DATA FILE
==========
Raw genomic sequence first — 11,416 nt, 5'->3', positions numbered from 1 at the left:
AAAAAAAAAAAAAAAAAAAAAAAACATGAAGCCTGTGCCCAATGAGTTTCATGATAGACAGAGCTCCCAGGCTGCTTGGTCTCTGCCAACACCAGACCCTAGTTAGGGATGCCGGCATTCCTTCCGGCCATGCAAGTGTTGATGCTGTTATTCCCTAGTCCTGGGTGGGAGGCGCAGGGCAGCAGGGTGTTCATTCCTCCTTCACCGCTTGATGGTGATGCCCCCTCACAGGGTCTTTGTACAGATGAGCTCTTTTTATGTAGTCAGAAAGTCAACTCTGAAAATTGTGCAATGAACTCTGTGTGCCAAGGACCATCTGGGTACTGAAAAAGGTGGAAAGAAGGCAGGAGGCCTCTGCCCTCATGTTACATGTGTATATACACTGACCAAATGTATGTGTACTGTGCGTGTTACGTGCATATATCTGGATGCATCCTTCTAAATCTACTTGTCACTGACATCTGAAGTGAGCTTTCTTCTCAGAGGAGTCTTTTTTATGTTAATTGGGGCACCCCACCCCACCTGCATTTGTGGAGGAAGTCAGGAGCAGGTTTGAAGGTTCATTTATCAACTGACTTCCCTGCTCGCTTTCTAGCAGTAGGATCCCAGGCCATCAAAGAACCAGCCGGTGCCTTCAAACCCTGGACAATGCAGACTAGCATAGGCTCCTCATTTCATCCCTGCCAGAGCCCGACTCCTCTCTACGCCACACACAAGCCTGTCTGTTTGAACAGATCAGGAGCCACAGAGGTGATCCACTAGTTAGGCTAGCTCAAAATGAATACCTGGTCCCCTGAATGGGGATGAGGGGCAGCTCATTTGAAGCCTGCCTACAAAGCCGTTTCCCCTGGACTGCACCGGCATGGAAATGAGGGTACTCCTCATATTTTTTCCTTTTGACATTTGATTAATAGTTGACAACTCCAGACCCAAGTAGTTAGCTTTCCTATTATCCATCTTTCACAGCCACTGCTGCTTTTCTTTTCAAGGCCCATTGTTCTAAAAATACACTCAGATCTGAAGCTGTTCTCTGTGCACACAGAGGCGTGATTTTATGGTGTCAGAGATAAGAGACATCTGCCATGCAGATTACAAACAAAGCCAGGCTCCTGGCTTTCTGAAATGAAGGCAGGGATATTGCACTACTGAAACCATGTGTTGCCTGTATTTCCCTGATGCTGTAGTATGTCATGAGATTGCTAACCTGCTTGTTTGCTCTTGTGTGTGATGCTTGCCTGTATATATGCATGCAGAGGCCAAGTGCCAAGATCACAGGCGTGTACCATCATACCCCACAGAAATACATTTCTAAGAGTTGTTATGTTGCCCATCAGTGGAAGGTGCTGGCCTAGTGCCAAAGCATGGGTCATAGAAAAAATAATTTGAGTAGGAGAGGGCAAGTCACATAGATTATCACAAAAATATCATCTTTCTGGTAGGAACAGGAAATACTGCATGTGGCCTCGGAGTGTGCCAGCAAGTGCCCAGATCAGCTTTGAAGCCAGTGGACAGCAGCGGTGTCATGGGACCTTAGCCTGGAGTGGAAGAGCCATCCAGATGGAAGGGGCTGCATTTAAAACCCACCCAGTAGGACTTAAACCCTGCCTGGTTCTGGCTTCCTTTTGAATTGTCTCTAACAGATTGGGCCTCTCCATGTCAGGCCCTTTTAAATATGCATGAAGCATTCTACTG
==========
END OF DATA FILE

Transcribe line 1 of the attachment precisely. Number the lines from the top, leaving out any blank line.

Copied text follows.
Raw genomic sequence first — 11,416 nt, 5'->3', positions numbered from 1 at the left: